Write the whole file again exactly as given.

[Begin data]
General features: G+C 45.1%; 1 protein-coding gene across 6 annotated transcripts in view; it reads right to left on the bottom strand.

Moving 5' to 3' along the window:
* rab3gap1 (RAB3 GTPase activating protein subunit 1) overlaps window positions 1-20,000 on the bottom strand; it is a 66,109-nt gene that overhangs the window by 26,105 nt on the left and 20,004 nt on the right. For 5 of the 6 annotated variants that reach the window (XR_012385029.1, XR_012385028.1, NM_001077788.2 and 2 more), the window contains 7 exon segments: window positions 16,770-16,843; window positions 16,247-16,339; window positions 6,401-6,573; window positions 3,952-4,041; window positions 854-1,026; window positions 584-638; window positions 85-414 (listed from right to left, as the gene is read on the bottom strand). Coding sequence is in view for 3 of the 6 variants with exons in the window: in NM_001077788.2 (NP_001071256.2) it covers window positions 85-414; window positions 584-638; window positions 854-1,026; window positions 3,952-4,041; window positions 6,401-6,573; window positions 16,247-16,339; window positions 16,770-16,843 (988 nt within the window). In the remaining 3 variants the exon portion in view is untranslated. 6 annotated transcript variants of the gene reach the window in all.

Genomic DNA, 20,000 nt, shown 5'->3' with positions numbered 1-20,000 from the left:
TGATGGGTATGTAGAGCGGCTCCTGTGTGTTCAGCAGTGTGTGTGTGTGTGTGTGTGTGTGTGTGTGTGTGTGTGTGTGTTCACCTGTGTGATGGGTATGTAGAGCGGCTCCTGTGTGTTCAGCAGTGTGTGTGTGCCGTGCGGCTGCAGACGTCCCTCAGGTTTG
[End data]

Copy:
General features: G+C 45.1%; 1 protein-coding gene across 6 annotated transcripts in view; it reads right to left on the bottom strand.

Moving 5' to 3' along the window:
* rab3gap1 (RAB3 GTPase activating protein subunit 1) overlaps window positions 1-20,000 on the bottom strand; it is a 66,109-nt gene that overhangs the window by 26,105 nt on the left and 20,004 nt on the right. For 5 of the 6 annotated variants that reach the window (XR_012385029.1, XR_012385028.1, NM_001077788.2 and 2 more), the window contains 7 exon segments: window positions 16,770-16,843; window positions 16,247-16,339; window positions 6,401-6,573; window positions 3,952-4,041; window positions 854-1,026; window positions 584-638; window positions 85-414 (listed from right to left, as the gene is read on the bottom strand). Coding sequence is in view for 3 of the 6 variants with exons in the window: in NM_001077788.2 (NP_001071256.2) it covers window positions 85-414; window positions 584-638; window positions 854-1,026; window positions 3,952-4,041; window positions 6,401-6,573; window positions 16,247-16,339; window positions 16,770-16,843 (988 nt within the window). In the remaining 3 variants the exon portion in view is untranslated. 6 annotated transcript variants of the gene reach the window in all.

Genomic DNA, 20,000 nt, shown 5'->3' with positions numbered 1-20,000 from the left:
TGATGGGTATGTAGAGCGGCTCCTGTGTGTTCAGCAGTGTGTGTGTGTGTGTGTGTGTGTGTGTGTGTGTGTGTGTGTGTTCACCTGTGTGATGGGTATGTAGAGCGGCTCCTGTGTGTTCAGCAGTGTGTGTGTGCCGTGCGGCTGCAGACGTCCCTCAGGTTTG